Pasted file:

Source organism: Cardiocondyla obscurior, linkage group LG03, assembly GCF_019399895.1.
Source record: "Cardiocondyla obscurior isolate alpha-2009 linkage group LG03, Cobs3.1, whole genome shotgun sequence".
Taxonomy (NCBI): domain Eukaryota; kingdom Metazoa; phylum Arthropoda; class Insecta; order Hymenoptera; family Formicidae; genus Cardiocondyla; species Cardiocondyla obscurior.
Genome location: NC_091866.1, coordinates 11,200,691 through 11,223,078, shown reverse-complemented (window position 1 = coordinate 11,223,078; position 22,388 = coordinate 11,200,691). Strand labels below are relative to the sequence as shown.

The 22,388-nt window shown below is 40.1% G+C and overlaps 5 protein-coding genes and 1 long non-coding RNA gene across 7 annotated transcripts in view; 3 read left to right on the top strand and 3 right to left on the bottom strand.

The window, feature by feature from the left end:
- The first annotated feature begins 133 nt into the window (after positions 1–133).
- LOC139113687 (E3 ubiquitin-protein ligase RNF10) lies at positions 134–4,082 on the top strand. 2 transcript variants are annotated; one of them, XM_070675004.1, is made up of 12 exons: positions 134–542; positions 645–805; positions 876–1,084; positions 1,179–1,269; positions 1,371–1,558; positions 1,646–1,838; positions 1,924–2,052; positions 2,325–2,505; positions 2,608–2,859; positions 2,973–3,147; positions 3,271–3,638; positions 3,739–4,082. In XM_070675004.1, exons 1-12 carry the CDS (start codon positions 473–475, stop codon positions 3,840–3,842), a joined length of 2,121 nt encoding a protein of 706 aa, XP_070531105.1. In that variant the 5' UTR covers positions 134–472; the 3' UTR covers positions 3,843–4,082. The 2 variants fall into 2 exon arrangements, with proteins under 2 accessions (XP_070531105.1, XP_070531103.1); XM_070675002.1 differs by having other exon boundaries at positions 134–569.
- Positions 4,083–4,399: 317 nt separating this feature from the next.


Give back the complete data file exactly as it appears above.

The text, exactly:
Source organism: Cardiocondyla obscurior, linkage group LG03, assembly GCF_019399895.1.
Source record: "Cardiocondyla obscurior isolate alpha-2009 linkage group LG03, Cobs3.1, whole genome shotgun sequence".
Taxonomy (NCBI): domain Eukaryota; kingdom Metazoa; phylum Arthropoda; class Insecta; order Hymenoptera; family Formicidae; genus Cardiocondyla; species Cardiocondyla obscurior.
Genome location: NC_091866.1, coordinates 11,200,691 through 11,223,078, shown reverse-complemented (window position 1 = coordinate 11,223,078; position 22,388 = coordinate 11,200,691). Strand labels below are relative to the sequence as shown.

The 22,388-nt window shown below is 40.1% G+C and overlaps 5 protein-coding genes and 1 long non-coding RNA gene across 7 annotated transcripts in view; 3 read left to right on the top strand and 3 right to left on the bottom strand.

The window, feature by feature from the left end:
- The first annotated feature begins 133 nt into the window (after positions 1–133).
- LOC139113687 (E3 ubiquitin-protein ligase RNF10) lies at positions 134–4,082 on the top strand. 2 transcript variants are annotated; one of them, XM_070675004.1, is made up of 12 exons: positions 134–542; positions 645–805; positions 876–1,084; positions 1,179–1,269; positions 1,371–1,558; positions 1,646–1,838; positions 1,924–2,052; positions 2,325–2,505; positions 2,608–2,859; positions 2,973–3,147; positions 3,271–3,638; positions 3,739–4,082. In XM_070675004.1, exons 1-12 carry the CDS (start codon positions 473–475, stop codon positions 3,840–3,842), a joined length of 2,121 nt encoding a protein of 706 aa, XP_070531105.1. In that variant the 5' UTR covers positions 134–472; the 3' UTR covers positions 3,843–4,082. The 2 variants fall into 2 exon arrangements, with proteins under 2 accessions (XP_070531105.1, XP_070531103.1); XM_070675002.1 differs by having other exon boundaries at positions 134–569.
- Positions 4,083–4,399: 317 nt separating this feature from the next.